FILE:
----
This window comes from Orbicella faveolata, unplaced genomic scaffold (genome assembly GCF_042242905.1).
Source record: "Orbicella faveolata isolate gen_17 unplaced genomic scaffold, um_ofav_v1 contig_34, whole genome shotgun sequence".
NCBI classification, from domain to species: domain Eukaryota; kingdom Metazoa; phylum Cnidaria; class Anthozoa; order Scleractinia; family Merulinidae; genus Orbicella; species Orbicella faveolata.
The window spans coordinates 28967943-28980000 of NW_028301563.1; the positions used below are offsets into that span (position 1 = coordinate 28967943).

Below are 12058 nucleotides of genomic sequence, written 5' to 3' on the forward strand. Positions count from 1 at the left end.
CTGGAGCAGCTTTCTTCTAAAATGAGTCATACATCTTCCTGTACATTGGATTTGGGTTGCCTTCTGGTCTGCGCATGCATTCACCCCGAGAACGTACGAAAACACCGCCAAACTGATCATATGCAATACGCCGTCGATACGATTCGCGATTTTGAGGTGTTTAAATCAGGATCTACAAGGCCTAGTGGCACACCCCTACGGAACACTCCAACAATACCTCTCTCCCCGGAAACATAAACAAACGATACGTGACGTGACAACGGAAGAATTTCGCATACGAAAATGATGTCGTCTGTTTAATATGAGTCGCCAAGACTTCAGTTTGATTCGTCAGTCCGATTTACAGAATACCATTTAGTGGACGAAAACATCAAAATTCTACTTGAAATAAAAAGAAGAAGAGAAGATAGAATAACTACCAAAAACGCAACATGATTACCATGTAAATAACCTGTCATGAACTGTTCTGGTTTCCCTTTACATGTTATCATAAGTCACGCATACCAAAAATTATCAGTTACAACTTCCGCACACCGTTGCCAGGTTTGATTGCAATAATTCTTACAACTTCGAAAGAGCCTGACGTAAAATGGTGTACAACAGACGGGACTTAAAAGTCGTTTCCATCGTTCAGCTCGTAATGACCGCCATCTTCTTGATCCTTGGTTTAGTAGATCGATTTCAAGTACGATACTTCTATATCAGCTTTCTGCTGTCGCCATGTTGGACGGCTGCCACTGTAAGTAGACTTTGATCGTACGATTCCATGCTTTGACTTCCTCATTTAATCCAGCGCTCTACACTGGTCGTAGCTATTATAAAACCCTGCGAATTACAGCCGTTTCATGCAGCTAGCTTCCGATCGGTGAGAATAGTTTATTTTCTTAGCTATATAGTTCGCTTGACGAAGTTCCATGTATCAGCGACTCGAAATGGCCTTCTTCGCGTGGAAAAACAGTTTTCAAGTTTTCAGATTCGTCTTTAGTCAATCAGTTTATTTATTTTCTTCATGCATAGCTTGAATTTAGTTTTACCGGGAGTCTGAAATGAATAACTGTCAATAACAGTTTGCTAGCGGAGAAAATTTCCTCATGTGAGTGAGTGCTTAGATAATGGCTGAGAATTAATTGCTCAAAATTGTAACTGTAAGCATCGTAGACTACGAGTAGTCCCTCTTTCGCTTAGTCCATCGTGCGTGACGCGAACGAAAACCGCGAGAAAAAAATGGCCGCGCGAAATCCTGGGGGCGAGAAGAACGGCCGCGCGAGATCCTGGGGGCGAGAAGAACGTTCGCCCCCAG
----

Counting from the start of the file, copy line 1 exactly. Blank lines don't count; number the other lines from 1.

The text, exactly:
This window comes from Orbicella faveolata, unplaced genomic scaffold (genome assembly GCF_042242905.1).